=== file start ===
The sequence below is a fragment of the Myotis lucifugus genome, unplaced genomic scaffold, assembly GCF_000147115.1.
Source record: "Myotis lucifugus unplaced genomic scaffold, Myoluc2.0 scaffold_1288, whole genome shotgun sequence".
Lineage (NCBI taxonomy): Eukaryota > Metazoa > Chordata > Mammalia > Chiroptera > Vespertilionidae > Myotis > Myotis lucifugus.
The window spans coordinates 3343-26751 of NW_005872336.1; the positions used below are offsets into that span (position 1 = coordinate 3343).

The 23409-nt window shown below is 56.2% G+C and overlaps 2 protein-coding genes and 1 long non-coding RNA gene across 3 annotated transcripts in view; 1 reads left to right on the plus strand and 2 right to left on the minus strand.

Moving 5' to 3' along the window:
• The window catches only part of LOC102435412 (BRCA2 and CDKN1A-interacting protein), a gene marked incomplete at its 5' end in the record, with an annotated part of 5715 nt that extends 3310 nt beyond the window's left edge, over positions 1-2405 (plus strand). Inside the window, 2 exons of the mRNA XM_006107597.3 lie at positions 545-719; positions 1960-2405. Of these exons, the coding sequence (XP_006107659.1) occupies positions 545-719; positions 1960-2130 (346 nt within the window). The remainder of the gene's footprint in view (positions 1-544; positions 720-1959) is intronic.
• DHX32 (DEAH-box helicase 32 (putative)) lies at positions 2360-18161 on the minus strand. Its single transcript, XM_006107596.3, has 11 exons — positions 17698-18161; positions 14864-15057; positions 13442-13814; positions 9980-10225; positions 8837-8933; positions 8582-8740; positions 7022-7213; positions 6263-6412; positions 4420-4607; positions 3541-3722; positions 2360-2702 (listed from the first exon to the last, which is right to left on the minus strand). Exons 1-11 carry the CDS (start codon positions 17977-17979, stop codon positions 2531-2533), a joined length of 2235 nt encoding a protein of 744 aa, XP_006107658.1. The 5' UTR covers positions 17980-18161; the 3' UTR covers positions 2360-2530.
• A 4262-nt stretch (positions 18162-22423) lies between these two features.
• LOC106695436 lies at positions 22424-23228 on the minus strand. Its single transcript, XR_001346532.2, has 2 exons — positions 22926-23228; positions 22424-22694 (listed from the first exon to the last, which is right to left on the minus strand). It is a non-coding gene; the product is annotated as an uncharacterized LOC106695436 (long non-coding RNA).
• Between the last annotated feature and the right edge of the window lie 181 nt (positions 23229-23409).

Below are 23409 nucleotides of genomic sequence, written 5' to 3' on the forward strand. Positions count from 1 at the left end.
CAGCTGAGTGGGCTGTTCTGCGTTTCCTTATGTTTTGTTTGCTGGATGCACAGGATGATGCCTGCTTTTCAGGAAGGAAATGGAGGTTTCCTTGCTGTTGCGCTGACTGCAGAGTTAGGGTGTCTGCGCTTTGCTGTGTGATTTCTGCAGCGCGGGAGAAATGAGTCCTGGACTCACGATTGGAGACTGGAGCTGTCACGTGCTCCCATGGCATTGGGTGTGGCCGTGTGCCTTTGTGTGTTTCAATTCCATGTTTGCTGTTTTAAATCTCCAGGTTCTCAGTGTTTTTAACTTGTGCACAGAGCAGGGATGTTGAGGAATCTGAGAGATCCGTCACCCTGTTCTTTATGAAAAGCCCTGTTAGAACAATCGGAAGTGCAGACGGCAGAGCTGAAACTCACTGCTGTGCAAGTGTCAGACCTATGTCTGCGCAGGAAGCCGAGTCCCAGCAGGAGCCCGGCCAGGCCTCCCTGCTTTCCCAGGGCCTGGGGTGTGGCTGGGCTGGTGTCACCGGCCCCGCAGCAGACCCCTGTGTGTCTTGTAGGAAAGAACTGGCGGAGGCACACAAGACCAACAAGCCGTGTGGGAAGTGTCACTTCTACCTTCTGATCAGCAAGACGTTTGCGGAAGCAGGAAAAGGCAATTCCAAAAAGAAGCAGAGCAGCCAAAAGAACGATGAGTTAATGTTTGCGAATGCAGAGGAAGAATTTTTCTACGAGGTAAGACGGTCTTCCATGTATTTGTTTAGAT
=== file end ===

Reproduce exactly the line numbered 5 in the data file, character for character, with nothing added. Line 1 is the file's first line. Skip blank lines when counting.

The 23409-nt window shown below is 56.2% G+C and overlaps 2 protein-coding genes and 1 long non-coding RNA gene across 3 annotated transcripts in view; 1 reads left to right on the plus strand and 2 right to left on the minus strand.